Abusive intimate partnerships can lead to relationship trauma. Relationship trauma includes symptoms similar to PTSD, including feelings of anger and fear toward an abusive partner. While an abusive relationship can have long-term negative effects on a partner, healing is possible with self-care, support, and professional help.

VigorTip words

Relationship trauma can be the result of a harmful relationship, and the consequences can be psychologically and physically devastating. If you are in an abusive relationship, it is important to remember that the abuse is never the fault of the person being abused. Working with a mental health professional can be an important step in starting to heal from trauma. Remember that support is available through advocacy groups such as the National Domestic Violence Hotline.

Frequently Asked Questions

  • When is it healthy to share past emotional trauma in a relationship?

    You are the best judge of when it is healthy to share your history of emotional trauma in a relationship. While some may wish to open early, others may choose to wait until they have a better idea of ​​what the support their partners are offering. Some signs that it may be safe include seeing support, trust, and empathy in your relationship. Sharing can be an opportunity to talk to your partner and identify your emotional needs, boundaries, communication styles, and discuss how to resolve conflict together.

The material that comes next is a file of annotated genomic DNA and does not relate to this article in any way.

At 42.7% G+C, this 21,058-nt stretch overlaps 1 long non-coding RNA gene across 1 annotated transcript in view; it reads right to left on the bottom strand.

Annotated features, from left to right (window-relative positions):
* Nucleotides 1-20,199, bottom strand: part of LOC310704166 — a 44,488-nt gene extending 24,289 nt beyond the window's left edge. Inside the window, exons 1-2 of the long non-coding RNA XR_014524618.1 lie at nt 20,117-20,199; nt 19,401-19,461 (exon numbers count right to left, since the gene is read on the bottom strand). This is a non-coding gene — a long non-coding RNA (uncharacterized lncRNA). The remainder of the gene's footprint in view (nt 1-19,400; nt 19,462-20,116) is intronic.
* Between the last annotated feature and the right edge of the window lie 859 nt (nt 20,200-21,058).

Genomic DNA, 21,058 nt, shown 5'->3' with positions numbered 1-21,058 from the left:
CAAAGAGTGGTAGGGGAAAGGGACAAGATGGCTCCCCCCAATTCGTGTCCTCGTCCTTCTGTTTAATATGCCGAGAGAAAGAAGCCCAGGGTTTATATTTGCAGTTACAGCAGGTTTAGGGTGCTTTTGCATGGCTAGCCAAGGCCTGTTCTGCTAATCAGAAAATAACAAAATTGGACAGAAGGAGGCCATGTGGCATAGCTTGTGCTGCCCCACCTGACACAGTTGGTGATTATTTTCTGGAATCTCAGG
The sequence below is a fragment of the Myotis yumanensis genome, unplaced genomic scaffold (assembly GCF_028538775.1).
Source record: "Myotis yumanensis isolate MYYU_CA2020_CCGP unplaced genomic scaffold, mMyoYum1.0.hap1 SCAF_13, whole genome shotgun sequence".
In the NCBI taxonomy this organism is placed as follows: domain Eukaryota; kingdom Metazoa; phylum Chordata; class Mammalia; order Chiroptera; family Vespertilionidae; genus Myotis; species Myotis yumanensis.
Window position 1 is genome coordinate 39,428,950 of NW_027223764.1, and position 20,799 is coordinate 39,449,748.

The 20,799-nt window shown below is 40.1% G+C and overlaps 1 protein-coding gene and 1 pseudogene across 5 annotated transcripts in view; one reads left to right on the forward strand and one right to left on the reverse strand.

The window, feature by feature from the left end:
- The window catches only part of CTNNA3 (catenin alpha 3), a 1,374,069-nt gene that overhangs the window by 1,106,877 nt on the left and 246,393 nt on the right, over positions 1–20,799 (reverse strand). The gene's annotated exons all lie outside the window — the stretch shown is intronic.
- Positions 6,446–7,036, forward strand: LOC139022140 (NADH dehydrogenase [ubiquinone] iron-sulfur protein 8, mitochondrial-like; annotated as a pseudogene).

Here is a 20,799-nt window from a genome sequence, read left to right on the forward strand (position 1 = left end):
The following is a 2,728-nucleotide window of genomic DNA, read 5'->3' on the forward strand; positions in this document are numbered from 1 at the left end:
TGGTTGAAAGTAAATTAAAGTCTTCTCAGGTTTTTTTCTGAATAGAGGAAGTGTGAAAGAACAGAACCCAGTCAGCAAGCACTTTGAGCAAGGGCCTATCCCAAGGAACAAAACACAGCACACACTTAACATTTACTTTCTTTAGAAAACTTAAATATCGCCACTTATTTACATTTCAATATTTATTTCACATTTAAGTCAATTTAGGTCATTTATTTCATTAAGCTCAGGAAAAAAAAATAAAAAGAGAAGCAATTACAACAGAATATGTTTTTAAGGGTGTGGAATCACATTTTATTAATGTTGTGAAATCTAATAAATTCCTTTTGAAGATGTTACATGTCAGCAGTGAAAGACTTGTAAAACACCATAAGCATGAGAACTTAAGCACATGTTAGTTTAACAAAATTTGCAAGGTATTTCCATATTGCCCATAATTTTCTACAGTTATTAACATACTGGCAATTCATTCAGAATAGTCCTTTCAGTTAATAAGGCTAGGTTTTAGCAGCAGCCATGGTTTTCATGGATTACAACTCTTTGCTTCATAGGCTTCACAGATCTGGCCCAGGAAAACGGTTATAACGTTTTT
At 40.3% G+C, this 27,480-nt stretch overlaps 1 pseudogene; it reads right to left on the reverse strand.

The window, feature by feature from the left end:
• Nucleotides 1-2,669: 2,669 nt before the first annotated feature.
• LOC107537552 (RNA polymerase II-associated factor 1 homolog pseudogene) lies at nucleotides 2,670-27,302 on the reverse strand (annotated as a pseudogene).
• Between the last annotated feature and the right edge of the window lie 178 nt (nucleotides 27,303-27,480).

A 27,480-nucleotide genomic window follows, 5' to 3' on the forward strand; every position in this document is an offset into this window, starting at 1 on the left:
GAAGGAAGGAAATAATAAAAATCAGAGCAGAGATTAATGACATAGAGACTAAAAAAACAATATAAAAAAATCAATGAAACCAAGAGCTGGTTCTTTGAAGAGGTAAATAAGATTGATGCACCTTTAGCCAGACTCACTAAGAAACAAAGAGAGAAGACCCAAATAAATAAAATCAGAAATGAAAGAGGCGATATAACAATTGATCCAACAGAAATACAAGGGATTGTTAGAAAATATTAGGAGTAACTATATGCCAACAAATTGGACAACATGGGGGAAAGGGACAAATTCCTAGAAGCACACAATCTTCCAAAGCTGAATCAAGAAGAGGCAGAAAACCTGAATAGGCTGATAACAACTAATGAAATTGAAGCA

• Is it possible to develop PTSD from a relationship?

    PTSD is a reaction to an extremely stressful or traumatic event. A person may experience relationship trauma if there is emotional, physical or sexual abuse or violence in the relationship. Relationship trauma can lead to the onset of PTSD.